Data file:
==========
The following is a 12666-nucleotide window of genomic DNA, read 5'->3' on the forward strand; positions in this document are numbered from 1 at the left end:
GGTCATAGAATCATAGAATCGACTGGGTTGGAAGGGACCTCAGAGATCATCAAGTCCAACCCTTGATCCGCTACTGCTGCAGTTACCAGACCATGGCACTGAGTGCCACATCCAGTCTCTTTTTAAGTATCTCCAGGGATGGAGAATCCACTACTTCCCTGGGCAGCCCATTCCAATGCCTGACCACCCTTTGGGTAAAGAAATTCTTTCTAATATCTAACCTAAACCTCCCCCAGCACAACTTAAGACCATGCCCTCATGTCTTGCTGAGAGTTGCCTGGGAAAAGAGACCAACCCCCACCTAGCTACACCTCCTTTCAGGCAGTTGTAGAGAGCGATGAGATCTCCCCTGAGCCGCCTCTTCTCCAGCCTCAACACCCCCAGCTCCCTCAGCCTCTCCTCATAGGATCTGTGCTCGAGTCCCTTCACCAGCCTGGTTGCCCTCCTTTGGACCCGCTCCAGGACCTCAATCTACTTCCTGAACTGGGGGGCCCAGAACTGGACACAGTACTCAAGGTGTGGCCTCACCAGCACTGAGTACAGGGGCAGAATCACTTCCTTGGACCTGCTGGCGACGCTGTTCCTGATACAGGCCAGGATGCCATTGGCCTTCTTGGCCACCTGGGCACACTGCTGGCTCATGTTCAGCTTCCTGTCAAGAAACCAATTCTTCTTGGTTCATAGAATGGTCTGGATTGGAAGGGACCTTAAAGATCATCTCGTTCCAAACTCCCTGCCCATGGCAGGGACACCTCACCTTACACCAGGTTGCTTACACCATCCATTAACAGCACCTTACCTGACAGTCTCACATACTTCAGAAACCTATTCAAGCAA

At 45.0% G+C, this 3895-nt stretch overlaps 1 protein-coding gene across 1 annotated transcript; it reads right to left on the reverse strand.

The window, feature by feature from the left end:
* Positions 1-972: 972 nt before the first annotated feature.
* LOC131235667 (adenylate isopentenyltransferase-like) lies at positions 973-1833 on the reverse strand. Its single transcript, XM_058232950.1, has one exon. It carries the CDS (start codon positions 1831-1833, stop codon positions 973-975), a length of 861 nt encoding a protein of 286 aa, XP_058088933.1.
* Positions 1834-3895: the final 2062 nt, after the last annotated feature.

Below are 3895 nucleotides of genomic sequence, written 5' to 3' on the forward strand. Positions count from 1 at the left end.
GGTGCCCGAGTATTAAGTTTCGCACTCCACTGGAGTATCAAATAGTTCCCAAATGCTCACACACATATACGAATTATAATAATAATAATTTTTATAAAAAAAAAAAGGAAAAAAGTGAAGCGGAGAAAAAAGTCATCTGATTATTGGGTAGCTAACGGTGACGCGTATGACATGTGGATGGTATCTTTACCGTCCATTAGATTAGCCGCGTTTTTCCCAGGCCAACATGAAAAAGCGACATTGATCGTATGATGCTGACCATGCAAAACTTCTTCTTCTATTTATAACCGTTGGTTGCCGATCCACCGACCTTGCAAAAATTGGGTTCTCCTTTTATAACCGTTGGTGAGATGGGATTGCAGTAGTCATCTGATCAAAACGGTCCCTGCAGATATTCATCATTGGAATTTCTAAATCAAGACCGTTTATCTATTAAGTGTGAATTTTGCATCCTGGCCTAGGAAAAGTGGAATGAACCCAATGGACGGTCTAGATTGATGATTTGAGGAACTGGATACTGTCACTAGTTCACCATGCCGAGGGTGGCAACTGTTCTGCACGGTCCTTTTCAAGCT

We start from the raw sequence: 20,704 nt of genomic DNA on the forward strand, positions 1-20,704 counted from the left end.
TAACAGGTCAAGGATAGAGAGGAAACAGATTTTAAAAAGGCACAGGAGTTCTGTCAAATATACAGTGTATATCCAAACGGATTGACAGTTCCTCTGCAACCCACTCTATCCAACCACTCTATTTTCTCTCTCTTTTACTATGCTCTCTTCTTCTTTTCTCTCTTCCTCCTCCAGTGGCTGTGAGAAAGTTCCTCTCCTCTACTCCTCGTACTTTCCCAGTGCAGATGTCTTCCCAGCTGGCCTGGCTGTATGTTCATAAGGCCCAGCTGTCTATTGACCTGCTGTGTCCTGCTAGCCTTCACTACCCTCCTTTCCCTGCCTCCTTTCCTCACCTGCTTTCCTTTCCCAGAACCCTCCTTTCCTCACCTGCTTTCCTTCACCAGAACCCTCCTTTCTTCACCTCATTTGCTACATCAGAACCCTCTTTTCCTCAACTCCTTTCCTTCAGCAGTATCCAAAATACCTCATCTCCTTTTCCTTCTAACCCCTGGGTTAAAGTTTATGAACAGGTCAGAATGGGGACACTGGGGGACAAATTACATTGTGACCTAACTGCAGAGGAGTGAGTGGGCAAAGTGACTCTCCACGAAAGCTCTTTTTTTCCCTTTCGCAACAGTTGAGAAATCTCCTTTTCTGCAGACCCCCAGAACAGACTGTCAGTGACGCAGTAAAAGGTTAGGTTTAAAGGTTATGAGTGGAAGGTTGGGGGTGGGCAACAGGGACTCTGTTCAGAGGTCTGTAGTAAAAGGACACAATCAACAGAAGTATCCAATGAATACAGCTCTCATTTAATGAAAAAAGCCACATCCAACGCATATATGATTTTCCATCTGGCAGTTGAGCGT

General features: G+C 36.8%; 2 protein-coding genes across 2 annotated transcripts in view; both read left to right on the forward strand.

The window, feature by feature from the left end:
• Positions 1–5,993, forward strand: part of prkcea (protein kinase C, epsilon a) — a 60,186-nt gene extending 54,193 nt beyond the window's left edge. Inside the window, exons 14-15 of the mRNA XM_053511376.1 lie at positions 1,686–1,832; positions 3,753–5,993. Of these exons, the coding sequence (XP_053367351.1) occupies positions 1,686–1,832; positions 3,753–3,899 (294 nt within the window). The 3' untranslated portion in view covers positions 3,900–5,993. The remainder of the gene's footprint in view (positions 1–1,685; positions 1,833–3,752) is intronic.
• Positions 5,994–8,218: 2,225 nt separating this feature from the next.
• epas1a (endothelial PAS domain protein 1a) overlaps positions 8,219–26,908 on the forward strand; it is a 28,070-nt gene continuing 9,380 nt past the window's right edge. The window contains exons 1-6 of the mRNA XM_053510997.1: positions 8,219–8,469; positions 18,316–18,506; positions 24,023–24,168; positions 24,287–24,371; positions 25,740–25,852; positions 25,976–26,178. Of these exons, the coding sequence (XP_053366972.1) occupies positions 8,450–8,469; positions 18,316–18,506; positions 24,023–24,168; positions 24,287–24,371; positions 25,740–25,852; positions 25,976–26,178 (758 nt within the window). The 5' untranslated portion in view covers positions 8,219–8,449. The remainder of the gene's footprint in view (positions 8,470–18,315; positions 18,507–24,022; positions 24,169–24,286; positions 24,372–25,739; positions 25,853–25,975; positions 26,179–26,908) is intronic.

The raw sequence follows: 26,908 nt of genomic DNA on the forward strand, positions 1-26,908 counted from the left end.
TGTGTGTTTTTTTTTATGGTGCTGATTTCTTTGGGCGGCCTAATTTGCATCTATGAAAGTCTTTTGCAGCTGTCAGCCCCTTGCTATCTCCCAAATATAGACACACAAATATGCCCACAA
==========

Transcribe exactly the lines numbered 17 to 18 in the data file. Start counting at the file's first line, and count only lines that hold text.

The raw sequence follows: 26,908 nt of genomic DNA on the forward strand, positions 1-26,908 counted from the left end.
TGTGTGTTTTTTTTTATGGTGCTGATTTCTTTGGGCGGCCTAATTTGCATCTATGAAAGTCTTTTGCAGCTGTCAGCCCCTTGCTATCTCCCAAATATAGACACACAAATATGCCCACAA